In a secp256k1 context (including bitcoin), multiplying a point $P$ on the curve by an integer $k$ leads to the point at infinity $\mathcal O$ if and only if:
- $k$ is a multiple of the group order $n$, including when $k=0$. This $n$ is a large (prime) integer part of the secp256k1 characteristics. That's the number of points on the curve, including the point at infinity.
- or point $P$ is the point at infinity $\mathcal O$. That can't occur when $P$ is the generator $G$.
Mathematically: $k\times P=\mathcal O\iff k\bmod n=0$ or $P=\mathcal O$.
A good analogy is multiplication modulo prime $n$: multiplication by $k$ yields zero (modulo $n$) when $k$ is a multiple of $n$, or when what we multiply was already zero (modulo $n$). The analogy goes further: adding something that's zero (modulo $n$) changes nothing (modulo $n$), and that's the definition of zero (modulo $n$); much like adding the point at infinity $\mathcal O$ to any point on the curve leaves it unchanged, and that's the definition of the point at infinity.
Even simpler analogy: when in clock arithmetic we repeatedly add the current time (expressed as a whole number of hours), or equivalently multiply the current time by increasingly large integers, we eventually get to 12 o'clock (even if we did not start from 12 o'clock, that can occur before we multiplied by 12; that's because 12 is not prime).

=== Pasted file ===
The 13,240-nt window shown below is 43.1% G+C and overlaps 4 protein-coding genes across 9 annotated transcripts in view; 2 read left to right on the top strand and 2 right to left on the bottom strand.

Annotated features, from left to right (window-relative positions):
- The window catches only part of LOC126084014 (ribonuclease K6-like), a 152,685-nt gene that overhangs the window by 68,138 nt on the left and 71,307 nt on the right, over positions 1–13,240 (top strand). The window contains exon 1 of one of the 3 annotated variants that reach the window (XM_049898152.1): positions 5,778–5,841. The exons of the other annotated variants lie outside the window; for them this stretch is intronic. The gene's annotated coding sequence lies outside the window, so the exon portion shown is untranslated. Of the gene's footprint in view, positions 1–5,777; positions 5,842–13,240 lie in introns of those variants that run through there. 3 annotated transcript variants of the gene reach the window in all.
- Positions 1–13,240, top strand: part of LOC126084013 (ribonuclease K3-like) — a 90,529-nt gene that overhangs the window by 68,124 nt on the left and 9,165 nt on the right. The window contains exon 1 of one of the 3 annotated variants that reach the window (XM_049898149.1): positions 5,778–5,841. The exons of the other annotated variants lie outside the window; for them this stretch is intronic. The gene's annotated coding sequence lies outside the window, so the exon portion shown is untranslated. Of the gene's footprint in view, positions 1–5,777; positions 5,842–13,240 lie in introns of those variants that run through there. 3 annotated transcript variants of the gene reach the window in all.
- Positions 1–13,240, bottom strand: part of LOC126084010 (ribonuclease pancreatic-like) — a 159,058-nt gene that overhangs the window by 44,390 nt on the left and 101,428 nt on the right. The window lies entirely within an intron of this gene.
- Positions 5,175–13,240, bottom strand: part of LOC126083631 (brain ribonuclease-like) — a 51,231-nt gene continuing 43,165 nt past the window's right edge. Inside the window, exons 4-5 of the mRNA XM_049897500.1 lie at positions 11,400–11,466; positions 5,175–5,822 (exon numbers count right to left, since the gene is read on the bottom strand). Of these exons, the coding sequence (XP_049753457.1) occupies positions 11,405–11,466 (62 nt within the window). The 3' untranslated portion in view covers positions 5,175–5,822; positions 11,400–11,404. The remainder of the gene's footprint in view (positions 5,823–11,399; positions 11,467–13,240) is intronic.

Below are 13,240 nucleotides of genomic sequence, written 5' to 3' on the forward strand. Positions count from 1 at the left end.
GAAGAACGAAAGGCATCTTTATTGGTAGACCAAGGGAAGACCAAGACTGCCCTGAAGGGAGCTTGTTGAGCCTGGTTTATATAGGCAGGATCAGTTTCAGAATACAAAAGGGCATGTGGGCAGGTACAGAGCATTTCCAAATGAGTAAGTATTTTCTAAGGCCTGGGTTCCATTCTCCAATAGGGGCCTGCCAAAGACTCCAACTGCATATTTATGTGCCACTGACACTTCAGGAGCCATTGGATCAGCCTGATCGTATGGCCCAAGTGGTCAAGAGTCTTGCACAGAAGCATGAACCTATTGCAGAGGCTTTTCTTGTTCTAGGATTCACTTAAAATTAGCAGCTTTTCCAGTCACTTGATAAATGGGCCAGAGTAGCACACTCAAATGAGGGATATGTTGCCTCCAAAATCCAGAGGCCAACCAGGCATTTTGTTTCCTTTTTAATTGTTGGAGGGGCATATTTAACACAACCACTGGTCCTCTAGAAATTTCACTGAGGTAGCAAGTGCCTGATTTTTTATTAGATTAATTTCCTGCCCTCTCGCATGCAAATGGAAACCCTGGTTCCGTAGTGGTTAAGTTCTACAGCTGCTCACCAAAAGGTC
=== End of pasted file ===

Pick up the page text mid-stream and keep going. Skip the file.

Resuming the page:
Notice that when multiplying by $k$ not a multiple of $n$, some point multiplication algorithms might still internally encounter the point at infinity. For example when $k=8n-1$, some algorithms to compute $k\times P$ could compute it as $2\times\bigl(2\times\bigl(2\times\bigl(((k+1)/8)\times P\bigr)\bigr)\bigr)\,-\,P$. This is mathematically correct, but encounters the point at infinity in the computation of $((k+1)/8)\times P$.
When $P$ is not on the curve, multiplying it by an integer is not mathematically defined, and what happens can only we stated by examining how the multiplication is attempted.
Some point multiplication algorithms avoid both issues by special-casing multiplying the point at infinity; validating that the point is on the curve; reducing $k$ modulo $n$, then special-casing $k=0$; and making sure that they internally manipulate $j\times P$ only with $|j|<n$ (perhaps with an exception for even $j$ with $|j|<2n$ ).